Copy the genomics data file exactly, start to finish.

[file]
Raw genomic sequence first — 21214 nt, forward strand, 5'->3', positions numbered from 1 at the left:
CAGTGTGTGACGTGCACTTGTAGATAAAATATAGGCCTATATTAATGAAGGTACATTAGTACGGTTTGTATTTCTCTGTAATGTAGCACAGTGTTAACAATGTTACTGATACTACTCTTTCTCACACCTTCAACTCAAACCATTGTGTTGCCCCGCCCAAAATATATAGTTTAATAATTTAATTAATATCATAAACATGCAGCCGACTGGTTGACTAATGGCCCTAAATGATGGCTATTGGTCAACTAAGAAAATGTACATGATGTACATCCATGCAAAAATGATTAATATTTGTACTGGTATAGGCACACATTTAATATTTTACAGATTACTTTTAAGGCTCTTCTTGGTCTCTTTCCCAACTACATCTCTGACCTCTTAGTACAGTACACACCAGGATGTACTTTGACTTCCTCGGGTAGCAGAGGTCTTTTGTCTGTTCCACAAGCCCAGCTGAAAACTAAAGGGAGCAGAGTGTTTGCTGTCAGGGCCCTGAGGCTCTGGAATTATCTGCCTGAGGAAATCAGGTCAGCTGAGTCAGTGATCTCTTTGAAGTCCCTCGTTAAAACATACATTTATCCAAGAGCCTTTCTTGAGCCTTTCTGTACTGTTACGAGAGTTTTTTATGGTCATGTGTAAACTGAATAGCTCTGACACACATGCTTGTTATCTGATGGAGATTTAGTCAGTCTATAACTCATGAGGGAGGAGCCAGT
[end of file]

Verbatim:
Raw genomic sequence first — 21214 nt, forward strand, 5'->3', positions numbered from 1 at the left:
CAGTGTGTGACGTGCACTTGTAGATAAAATATAGGCCTATATTAATGAAGGTACATTAGTACGGTTTGTATTTCTCTGTAATGTAGCACAGTGTTAACAATGTTACTGATACTACTCTTTCTCACACCTTCAACTCAAACCATTGTGTTGCCCCGCCCAAAATATATAGTTTAATAATTTAATTAATATCATAAACATGCAGCCGACTGGTTGACTAATGGCCCTAAATGATGGCTATTGGTCAACTAAGAAAATGTACATGATGTACATCCATGCAAAAATGATTAATATTTGTACTGGTATAGGCACACATTTAATATTTTACAGATTACTTTTAAGGCTCTTCTTGGTCTCTTTCCCAACTACATCTCTGACCTCTTAGTACAGTACACACCAGGATGTACTTTGACTTCCTCGGGTAGCAGAGGTCTTTTGTCTGTTCCACAAGCCCAGCTGAAAACTAAAGGGAGCAGAGTGTTTGCTGTCAGGGCCCTGAGGCTCTGGAATTATCTGCCTGAGGAAATCAGGTCAGCTGAGTCAGTGATCTCTTTGAAGTCCCTCGTTAAAACATACATTTATCCAAGAGCCTTTCTTGAGCCTTTCTGTACTGTTACGAGAGTTTTTTATGGTCATGTGTAAACTGAATAGCTCTGACACACATGCTTGTTATCTGATGGAGATTTAGTCAGTCTATAACTCATGAGGGAGGAGCCAGT